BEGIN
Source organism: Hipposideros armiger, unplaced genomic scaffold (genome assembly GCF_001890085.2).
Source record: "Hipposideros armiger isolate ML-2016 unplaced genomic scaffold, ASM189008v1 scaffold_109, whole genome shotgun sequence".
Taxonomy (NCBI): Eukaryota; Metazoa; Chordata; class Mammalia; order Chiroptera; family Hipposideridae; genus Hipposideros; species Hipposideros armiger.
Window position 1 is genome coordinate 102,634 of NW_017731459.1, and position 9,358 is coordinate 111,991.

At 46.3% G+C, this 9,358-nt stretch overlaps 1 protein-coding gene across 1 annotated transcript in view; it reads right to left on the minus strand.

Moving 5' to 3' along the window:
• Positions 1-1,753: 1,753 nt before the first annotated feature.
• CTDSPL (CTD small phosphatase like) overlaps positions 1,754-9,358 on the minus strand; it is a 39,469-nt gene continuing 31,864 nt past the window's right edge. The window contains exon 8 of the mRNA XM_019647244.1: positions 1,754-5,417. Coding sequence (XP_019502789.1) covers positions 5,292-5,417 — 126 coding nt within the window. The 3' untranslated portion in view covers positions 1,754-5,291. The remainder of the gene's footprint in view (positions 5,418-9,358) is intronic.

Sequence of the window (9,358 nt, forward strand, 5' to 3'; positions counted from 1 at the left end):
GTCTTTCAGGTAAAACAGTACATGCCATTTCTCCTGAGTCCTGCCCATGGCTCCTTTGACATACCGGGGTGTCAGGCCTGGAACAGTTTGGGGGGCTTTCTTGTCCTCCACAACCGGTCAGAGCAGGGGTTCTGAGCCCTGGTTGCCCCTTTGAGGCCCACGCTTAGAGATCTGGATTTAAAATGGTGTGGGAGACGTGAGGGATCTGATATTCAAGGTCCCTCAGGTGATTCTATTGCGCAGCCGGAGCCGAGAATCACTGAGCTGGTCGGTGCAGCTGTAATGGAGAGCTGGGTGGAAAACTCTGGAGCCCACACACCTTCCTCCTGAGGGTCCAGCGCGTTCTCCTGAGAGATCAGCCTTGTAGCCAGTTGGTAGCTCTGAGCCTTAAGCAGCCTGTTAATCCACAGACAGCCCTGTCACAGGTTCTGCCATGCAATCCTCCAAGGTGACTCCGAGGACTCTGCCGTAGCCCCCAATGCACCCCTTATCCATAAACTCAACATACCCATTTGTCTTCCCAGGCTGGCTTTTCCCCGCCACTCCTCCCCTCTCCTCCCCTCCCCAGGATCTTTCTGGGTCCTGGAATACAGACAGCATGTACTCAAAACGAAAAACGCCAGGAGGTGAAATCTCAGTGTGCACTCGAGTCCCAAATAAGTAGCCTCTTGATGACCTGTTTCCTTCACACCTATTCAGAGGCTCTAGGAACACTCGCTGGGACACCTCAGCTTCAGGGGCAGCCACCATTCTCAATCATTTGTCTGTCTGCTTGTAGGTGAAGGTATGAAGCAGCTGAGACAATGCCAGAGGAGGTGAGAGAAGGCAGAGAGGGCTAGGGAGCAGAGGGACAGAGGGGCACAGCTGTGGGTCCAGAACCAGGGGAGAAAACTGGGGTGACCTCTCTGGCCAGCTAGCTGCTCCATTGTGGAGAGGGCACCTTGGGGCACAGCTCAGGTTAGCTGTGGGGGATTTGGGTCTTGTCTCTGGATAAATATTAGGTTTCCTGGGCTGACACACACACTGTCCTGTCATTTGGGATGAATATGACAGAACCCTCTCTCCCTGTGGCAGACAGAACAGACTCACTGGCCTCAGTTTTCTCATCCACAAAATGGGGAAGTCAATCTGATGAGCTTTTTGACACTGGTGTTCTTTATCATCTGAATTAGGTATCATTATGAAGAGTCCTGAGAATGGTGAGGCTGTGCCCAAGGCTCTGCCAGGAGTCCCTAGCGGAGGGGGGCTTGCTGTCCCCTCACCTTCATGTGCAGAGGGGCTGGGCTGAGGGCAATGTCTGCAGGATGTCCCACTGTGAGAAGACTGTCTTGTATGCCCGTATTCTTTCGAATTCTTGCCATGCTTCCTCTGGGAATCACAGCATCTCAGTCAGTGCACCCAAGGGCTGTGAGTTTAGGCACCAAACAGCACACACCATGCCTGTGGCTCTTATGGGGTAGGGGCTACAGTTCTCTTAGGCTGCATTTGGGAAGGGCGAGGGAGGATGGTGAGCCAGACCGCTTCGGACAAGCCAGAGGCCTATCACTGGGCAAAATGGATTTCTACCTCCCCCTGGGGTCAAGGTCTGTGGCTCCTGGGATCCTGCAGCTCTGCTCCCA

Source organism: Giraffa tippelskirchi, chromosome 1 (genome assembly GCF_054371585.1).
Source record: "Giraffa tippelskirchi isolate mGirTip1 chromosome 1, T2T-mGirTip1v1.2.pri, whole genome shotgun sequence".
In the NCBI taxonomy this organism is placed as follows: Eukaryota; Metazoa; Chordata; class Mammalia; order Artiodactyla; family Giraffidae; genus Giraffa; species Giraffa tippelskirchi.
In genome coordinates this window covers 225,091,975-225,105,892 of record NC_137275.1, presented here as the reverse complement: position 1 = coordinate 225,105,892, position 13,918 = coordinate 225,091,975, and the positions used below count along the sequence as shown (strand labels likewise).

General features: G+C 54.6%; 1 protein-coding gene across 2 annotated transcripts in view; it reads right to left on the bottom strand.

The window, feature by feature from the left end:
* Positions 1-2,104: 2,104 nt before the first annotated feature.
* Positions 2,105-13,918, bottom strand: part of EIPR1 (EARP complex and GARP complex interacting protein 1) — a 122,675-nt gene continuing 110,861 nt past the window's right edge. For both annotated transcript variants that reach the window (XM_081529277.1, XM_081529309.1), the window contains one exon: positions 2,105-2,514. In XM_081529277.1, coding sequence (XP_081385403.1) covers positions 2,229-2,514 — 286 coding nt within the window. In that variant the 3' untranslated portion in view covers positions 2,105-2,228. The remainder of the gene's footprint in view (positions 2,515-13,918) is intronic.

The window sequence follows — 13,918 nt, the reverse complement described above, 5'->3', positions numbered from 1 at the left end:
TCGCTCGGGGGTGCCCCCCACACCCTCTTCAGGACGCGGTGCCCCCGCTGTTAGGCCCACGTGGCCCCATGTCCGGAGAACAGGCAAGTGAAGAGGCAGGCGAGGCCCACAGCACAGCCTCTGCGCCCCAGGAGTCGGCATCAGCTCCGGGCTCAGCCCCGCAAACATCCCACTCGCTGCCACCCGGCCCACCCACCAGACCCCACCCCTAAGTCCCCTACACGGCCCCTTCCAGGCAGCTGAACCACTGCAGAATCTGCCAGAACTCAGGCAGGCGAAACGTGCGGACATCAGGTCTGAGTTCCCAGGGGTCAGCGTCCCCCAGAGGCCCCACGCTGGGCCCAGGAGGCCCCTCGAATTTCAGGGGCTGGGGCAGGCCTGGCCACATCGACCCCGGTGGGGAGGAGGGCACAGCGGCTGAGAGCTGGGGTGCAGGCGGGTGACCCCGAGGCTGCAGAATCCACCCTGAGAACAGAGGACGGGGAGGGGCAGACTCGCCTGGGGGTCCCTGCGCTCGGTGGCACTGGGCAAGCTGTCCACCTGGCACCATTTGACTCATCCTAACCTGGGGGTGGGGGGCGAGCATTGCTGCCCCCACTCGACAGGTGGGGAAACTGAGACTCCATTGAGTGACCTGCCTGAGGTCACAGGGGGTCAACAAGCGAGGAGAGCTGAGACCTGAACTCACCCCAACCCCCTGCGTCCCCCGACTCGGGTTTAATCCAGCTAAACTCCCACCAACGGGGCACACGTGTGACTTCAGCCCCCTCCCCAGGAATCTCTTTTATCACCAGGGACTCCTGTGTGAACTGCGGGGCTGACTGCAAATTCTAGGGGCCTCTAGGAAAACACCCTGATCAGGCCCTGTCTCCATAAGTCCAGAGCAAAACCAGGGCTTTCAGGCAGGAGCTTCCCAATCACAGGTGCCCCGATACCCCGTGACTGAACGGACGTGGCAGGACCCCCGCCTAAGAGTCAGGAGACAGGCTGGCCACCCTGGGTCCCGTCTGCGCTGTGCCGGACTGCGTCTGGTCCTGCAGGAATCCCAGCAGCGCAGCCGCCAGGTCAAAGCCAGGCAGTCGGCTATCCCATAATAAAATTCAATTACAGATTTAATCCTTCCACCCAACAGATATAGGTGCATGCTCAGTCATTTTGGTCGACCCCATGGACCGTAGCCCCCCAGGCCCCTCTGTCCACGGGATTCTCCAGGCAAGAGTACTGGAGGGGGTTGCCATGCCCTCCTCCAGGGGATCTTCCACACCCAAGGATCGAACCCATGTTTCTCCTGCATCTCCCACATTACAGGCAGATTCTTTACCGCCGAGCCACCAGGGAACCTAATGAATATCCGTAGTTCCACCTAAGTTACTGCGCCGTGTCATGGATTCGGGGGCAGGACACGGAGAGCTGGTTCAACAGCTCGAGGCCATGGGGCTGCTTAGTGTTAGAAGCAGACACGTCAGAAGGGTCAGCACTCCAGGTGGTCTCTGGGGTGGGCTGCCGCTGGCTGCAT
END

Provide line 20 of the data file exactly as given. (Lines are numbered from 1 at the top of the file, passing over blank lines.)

TCGCTCGGGGGTGCCCCCCACACCCTCTTCAGGACGCGGTGCCCCCGCTGTTAGGCCCACGTGGCCCCATGTCCGGAGAACAGGCAAGTGAAGAGGCAGGCGAGGCCCACAGCACAGCCTCTGCGCCCCAGGAGTCGGCATCAGCTCCGGGCTCAGCCCCGCAAACATCCCACTCGCTGCCACCCGGCCCACCCACCAGACCCCACCCCTAAGTCCCCTACACGGCCCCTTCCAGGCAGCTGAACCACTGCAGAATCTGCCAGAACTCAGGCAGGCGAAACGTGCGGACATCAGGTCTGAGTTCCCAGGGGTCAGCGTCCCCCAGAGGCCCCACGCTGGGCCCAGGAGGCCCCTCGAATTTCAGGGGCTGGGGCAGGCCTGGCCACATCGACCCCGGTGGGGAGGAGGGCACAGCGGCTGAGAGCTGGGGTGCAGGCGGGTGACCCCGAGGCTGCAGAATCCACCCTGAGAACAGAGGACGGGGAGGGGCAGACTCGCCTGGGGGTCCCTGCGCTCGGTGGCACTGGGCAAGCTGTCCACCTGGCACCATTTGACTCATCCTAACCTGGGGGTGGGGGGCGAGCATTGCTGCCCCCACTCGACAGGTGGGGAAACTGAGACTCCATTGAGTGACCTGCCTGAGGTCACAGGGGGTCAACAAGCGAGGAGAGCTGAGACCTGAACTCACCCCAACCCCCTGCGTCCCCCGACTCGGGTTTAATCCAGCTAAACTCCCACCAACGGGGCACACGTGTGACTTCAGCCCCCTCCCCAGGAATCTCTTTTATCACCAGGGACTCCTGTGTGAACTGCGGGGCTGACTGCAAATTCTAGGGGCCTCTAGGAAAACACCCTGATCAGGCCCTGTCTCCATAAGTCCAGAGCAAAACCAGGGCTTTCAGGCAGGAGCTTCCCAATCACAGGTGCCCCGATACCCCGTGACTGAACGGACGTGGCAGGACCCCCGCCTAAGAGTCAGGAGACAGGCTGGCCACCCTGGGTCCCGTCTGCGCTGTGCCGGACTGCGTCTGGTCCTGCAGGAATCCCAGCAGCGCAGCCGCCAGGTCAAAGCCAGGCAGTCGGCTATCCCATAATAAAATTCAATTACAGATTTAATCCTTCCACCCAACAGATATAGGTGCATGCTCAGTCATTTTGGTCGACCCCATGGACCGTAGCCCCCCAGGCCCCTCTGTCCACGGGATTCTCCAGGCAAGAGTACTGGAGGGGGTTGCCATGCCCTCCTCCAGGGGATCTTCCACACCCAAGGATCGAACCCATGTTTCTCCTGCATCTCCCACATTACAGGCAGATTCTTTACCGCCGAGCCACCAGGGAACCTAATGAATATCCGTAGTTCCACCTAAGTTACTGCGCCGTGTCATGGATTCGGGGGCAGGACACGGAGAGCTGGTTCAACAGCTCGAGGCCATGGGGCTGCTTAGTGTTAGAAGCAGACACGTCAGAAGGGTCAGCACTCCAGGTGGTCTCTGGGGTGGGCTGCCGCTGGCTGCAT